Patrick Charles Fisher

January 2, 1930November 14, 2020

Patrick was born January 2, 1930 in Maymyo Burma, the son of Noreen and Donald, and passed peacefully in his sleep, at the age of 90 to return to his Lord, November 14th, 2020.

He led an exciting, adventurous life, with humour, spontaneity, persistence, generosity, charm, and the Irish way with words, with much love to share. Moving to England post WWII, with his first love, Marlene, he revelled in working on Rolls Royce engines, before joining the Royal Canadian Air Force, with Nato Forces in France and Germany. This led to Patrick, Marlene and his beloved daughters – Linda Rose and Jennifer Anne (husband Steve)– to move to Canada in 1956. Patrick was exceptionally proud to be a Canadian and a veteran, marching each year until his legs could go no further. But he would tell you it was to get the nicest pair of boots he’d ever seen. He met his second love, Margot, in Toronto on the tennis courts. With his entrepreneurial skills in scientific research, he pursued a career there, resulting in being hired at Varian Associates then Bruker-Physik. A desire for independence then led him to be a consultant in the fields of space communication and marine technology, establishing the Fisher Group of Companies. After moving to Vancouver Island in the mid-seventies he worked extensively with scientists at UVic and his own team of researchers, with many ensuing pioneering developments. He often flew to his second home of Geneva, for his patent research. Patrick joined the Oakwood community in Royal Oak, over 20 years ago, intending to enjoy his retirement. Though, truth be told, his ideas and passion wouldn’t let him stop creating patents and inventions.

He loved calling Vancouver Island his home and spending time with his two additional children, his son (Patrick David Dennis, wife Erin) and daughter (Lindsay Amaris Doyle, husband Blair). His family expanded to include many grandchildren, which were a constant joy and added to his rich life. He enjoyed the outdoors, cooking and sharing meals, inventing, telling amazing tales, gardening, Dim sum, chopping wood, silly jokes, his crows, and his dearly loved friends, including Judith Anne Clarke, John and Rayna Stone, to name only a few. And of course his constant studies in the Word of his Lord and Saviour. To quote Patrick in his wishes on his death “I would ask for a toast with a little Irish Jameson’s whiskey to a long, well travelled, grateful life”. Patrick will be sorely missed. A bright star is missing from the sky. Cheers, to the one and only PCF. We love you.

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Jeremy Mills

November 28, 2020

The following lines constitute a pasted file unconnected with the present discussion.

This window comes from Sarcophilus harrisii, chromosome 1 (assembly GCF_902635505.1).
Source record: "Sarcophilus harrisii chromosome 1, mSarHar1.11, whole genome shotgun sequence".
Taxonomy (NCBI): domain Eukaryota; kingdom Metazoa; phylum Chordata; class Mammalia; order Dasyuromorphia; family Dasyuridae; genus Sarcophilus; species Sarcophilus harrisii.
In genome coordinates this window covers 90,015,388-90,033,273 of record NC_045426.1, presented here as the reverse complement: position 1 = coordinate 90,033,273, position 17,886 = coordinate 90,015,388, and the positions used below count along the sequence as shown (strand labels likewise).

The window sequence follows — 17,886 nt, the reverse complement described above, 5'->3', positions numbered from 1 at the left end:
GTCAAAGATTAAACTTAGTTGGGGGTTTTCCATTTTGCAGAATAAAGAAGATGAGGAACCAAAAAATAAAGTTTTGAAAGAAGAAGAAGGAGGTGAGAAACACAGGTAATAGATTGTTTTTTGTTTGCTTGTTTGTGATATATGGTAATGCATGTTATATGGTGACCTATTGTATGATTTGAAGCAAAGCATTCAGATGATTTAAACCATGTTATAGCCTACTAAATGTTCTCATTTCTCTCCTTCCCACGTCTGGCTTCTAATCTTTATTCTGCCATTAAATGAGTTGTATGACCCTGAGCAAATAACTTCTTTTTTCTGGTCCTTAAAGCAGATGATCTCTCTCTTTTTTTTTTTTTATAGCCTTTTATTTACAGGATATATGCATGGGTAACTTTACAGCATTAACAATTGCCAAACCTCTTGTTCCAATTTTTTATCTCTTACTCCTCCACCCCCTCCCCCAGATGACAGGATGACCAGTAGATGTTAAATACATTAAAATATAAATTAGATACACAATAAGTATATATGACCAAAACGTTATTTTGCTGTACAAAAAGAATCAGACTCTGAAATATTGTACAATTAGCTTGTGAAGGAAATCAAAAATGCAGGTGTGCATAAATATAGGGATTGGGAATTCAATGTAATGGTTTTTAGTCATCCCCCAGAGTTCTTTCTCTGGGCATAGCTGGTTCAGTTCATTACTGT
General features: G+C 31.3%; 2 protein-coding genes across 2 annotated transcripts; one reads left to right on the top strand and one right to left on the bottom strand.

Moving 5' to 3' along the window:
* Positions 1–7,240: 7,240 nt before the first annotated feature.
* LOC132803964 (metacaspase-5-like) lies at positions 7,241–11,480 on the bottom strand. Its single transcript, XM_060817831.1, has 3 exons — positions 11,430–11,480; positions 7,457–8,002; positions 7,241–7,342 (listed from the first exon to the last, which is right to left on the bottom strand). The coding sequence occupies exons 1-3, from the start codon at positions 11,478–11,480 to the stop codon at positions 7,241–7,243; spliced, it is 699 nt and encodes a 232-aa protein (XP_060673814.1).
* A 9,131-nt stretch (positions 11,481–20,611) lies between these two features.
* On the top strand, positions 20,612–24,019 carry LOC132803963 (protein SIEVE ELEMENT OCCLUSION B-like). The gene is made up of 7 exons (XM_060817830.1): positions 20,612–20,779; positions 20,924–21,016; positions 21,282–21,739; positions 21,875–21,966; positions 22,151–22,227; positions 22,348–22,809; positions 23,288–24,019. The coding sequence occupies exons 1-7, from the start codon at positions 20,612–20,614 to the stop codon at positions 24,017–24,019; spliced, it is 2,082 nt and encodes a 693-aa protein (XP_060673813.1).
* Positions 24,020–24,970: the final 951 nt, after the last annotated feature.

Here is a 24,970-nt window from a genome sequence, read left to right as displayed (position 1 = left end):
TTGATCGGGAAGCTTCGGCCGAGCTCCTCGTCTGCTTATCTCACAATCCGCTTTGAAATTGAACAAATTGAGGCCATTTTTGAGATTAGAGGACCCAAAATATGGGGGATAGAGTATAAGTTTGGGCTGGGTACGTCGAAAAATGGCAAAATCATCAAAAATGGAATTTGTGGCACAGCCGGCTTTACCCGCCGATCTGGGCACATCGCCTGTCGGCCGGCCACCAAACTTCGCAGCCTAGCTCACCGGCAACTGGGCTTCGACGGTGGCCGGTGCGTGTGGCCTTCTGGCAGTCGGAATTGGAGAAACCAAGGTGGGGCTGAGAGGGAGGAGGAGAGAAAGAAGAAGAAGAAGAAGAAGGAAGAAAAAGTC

Uncle Patrick, "Big" Patrick as I knew him often smelled of freshly cut wood, chain oil and gasoline. He made the best poached eggs on toast and convinced me there was such a thing as magic. Shrouded in mystery, his history became legend. Some tales so large they are only overshadowed by the size of his heart. I will remember his smile and his optimism. I will think of him whenever I make a fire and I will miss him here until I see him again in Heaven.

Jen Fisher-Bradley

November 25, 2020

When I was very young, after coming to Canada, I remember watching dad get ready for an RCAF parade. I would peek into the bathroom while he shaved and be hovering around while he shone his boots. He got them so shiny. He said, "You have to be able to see your face, Jen." I loved to watch how he tied his air force blue tie and then don his cap. He looked so smart in the uniform and the pride dripped off him. He was always giving blood and he had a pin to show for it.
Dad loved music. He played guitar, ukelele, spoons and harmonica. He sang all the ususal cowboy songs to us when it was bedtime. Chase Me Charlie, Tom Dooley, Red River Valley, Home on the Range. I could feel the saddness in him that he would never express any other way but through those heartfelt tunes. And in recent years, while his health let him, he would call on our birthdays and play the birthday song on the harmonica. That was very special because it summed up all the many times we wern't together for birthdays.
Before my dear brother, Patrick, was born Dad had decided he would raise me as a son. I was out there in the garage handing him spanners. At age nine he said I needed to learn how to handle a rifle. So he took me out on the Bruce Trail and we shot at things together using his 22. He used to shoot gophers for the farmers, because they could ruin a field, he told me.
He and mum would dance at night in our dining room which had no table. There was the stereo and the empty floor, it was a place they could tango together. Sister and I would hear them laughing as they danced. He enjoyed making all of us laugh.
When Stephen and I got married in 2002 he really poured it on for all of us and it was a wonderful family celebration. We all spent the night together at the motel and he arranged for the limo to bring all of us women to the church where the ceremony was. Dad loved his family and we will always love him. I miss you Dad.


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